From 1982 to 2018, Buck Jones was the announcer at nearly every track and cross-country event at the University of Tennessee.

“It was fun doing a lot of track and field in the 80s with a lot of football players. It was,” said Jones.

While behind the mic, he appeared in numerous SEC and Big 10 Championship competitions, NCAA regional competitions and the 1992 Cross Country Championship.

“It was exciting to watch the pole vault, so I always felt a kinship with it. The two Olympic medalists, Tim Mack and Lawrence Johnson, were also special to me.

Jones received the Lifetime Achievement Award from UT Track and Field in 1995, received the Governor’s Award for his work at the Tennessee Sports Fest, and was named an Honorary Tennessee Letterman in 2005.

“It was a fun deal. I enjoyed every minute of it. I think,” Jones said.

Jones spent 25 years as an associate professor of physical education and sports administration before retiring. He has been the official scorer of Tennessee basketball since 2004.

Shariefa Barksdale – Athletics

Shariefa Barksdale, Lady Volunteers’ outstanding track star, was the first woman to break 55 seconds in the 400m hurdles. She also held the American record for that event. A 1984 Olympian, she finished ninth in the Games event.

Barksdale has represented Team USA around the world for over 15 years. She still competes as an athlete at the Masters and is Team USA’s coach, assistant manager and liaison. In 2008, 2012 and 2016 she was the assistant manager of the US Olympic team.

As much as her love of sports is, so is her love of outreach working with children. The high school track she competed in was named “Shariefa Her Barksdale Her Track”.

Vance Link – Community Contributor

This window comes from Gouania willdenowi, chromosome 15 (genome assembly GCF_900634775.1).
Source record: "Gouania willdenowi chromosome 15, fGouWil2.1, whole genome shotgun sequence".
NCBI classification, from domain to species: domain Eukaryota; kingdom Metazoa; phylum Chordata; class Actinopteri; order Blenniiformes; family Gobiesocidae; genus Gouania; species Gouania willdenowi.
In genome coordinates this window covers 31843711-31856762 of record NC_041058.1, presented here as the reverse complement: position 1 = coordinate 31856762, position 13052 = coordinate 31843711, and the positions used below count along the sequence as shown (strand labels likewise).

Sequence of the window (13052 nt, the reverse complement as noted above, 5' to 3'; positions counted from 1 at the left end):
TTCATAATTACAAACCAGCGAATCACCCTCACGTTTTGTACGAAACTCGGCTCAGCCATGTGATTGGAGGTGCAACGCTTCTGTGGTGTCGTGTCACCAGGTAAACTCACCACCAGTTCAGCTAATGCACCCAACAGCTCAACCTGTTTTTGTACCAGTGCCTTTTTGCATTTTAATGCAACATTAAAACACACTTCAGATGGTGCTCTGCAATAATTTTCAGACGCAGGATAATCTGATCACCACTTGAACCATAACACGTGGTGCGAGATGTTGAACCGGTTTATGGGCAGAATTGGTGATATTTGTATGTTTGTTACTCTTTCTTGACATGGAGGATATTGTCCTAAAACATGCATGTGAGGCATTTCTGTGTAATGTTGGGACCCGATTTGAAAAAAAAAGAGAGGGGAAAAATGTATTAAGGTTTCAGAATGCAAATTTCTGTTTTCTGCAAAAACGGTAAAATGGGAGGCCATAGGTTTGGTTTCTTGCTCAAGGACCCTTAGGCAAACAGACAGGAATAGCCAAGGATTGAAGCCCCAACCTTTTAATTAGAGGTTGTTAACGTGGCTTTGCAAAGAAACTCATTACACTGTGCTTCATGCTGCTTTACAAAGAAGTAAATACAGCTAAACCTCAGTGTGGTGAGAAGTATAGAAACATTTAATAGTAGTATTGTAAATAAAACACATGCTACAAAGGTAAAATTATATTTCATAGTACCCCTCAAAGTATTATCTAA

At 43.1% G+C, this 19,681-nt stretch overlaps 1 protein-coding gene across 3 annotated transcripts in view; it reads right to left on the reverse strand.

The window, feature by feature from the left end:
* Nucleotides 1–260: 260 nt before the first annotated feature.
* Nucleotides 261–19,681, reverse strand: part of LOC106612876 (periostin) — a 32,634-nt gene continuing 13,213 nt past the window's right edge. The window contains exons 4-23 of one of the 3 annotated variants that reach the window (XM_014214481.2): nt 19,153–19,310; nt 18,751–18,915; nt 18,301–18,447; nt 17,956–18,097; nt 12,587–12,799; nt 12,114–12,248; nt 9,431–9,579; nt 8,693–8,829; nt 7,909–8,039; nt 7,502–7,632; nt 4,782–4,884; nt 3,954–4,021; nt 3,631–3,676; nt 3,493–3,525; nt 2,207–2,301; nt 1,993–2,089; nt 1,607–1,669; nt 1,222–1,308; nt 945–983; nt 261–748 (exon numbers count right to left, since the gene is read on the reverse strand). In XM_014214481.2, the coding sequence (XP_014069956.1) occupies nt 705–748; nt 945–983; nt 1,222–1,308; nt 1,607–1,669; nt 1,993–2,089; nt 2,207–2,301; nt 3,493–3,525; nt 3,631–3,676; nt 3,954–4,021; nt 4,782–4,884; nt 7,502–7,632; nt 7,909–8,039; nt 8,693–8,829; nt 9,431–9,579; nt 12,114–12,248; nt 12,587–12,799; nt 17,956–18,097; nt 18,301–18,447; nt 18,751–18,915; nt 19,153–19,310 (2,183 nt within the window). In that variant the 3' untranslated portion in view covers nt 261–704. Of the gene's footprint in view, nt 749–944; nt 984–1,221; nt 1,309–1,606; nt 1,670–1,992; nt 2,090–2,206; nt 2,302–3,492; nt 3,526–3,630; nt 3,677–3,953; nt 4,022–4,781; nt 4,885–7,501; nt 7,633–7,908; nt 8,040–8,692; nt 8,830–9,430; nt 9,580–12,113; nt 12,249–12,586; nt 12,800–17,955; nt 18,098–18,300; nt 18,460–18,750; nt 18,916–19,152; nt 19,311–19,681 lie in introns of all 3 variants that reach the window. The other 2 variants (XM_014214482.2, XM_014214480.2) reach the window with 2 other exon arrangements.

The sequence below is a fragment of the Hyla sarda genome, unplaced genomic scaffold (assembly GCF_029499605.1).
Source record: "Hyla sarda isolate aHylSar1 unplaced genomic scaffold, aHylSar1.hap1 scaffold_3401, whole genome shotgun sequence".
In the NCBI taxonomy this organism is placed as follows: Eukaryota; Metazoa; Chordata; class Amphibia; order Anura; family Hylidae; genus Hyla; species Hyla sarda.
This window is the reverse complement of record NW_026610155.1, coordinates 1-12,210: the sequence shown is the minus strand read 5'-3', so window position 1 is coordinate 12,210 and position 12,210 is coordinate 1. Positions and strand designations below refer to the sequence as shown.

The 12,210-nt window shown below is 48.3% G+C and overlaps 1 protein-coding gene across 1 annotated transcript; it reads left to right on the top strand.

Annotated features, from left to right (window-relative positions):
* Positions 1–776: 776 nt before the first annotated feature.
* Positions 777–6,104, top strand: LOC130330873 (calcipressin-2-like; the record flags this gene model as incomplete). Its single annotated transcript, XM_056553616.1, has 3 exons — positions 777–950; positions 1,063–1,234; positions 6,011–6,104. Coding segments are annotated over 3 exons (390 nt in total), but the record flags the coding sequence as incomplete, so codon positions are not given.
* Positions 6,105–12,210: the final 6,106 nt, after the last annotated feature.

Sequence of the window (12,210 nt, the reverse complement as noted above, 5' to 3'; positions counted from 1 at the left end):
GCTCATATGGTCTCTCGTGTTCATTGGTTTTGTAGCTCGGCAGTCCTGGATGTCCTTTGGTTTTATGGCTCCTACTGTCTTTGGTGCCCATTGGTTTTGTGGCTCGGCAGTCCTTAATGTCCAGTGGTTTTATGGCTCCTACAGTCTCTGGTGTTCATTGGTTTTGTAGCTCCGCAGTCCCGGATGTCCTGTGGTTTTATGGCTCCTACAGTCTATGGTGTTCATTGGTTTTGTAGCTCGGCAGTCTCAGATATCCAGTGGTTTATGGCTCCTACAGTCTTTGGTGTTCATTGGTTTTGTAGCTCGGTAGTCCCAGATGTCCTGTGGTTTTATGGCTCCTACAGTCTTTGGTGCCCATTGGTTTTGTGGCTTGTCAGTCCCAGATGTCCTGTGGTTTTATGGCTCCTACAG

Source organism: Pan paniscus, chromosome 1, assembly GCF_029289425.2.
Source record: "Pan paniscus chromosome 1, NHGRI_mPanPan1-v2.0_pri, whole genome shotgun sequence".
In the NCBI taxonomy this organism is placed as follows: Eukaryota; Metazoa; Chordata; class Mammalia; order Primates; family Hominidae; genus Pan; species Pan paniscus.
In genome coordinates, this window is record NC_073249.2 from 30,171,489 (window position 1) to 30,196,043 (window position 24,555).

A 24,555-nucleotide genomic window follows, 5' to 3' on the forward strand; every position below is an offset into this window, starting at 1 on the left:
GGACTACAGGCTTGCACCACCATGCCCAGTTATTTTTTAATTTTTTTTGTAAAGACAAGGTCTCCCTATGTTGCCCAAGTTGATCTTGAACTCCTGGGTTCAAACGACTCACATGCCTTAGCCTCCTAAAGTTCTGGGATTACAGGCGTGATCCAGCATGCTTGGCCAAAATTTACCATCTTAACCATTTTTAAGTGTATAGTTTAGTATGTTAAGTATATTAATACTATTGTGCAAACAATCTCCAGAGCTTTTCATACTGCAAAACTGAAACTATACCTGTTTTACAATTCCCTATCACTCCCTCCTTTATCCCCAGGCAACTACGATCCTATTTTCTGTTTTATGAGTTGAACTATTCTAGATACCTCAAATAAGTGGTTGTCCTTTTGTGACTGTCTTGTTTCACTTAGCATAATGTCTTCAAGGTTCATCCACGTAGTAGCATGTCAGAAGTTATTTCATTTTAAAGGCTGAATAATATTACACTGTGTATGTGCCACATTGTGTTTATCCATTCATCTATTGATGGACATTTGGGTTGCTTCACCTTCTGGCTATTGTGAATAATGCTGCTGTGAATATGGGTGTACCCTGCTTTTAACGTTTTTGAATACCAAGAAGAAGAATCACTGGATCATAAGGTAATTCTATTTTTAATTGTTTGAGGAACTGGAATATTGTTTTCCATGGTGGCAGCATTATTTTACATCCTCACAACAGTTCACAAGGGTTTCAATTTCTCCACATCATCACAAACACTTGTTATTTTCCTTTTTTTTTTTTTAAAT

Each spring, a new group of sluggers ages 7 and under go to the ballparks of Lakeshore Park and Sequoia Park to play baseball. For the past 40 years, the man on the pitcher’s mound has been the same, even as the kids have grown up and left and come back with their own children.Vans Rink began coaching Pee-wee in his league in 1978. rice field. He is one of the current Knox youth first commissioners in his sport, and even now in a season he has pitched over 80 games and has been one of the most successful players in his career, including baseball legend Todd. I’ve thrown hundreds of thousands of pitches. Helton and former Tennessee Governor Bill Haslam.

Randy Sanders – Coaching

Randy Sanders, who led East Tennessee State to its best season as head coach in history, will retire in 2021 and lead the Buccaneers to a 26-17 record. Prior to joining the Bucks, Sanders was one of his coaches during his most successful period at Florida State University.He was with one of two he won the ACC title, an undefeated season, and the 2013 BCS National Championship, where he won the Heisman Trophy. Earned.

The Morristown native worked as an offensive coordinator at the University of Kentucky and was a quarterback coach before joining FSU. His playing days are rocky rooted at the top of his game, from 1984 until 1988 he played for the Vols before the Big He played Orange for his four he won the SEC Championship and he won the BCS National. He joined the coaching staff when he won the title.

Jimmy Hyams – Media

His voice is perhaps as familiar to East Tennessee sports fans as the athlete himself. WNML’s Sports Director Jimmy Hyams is the co-host of Sports Talk, Football Finals, SEC Notebook, Sunday Sports Sound-Off, and Sunday morning television.He is also a regular guest on the sports show The Sports Source. He has hosted golf talk shows for his 22 years, has been named Tennessee Sportswriter of the Year five times, and has won more than 50 of his writing awards statewide. He is the only person in Tennessee to win Sportswriter and Sportscaster of the Year.

Hyams began his media career at the age of 16 when he was appointed sports editor for his local newspaper, The Natchtosh Times. After achieving success as an athlete, he credits his older brother with teaching him about the sport, but after his father died in a car accident when Hyams was just one year old, his teacher’s salary paid off to the family. said that it was his mother who raised him. , how to be a good man.

Hyams has served on several Knoxville committees and was a member of the 2015 Leadership Knoxville Class.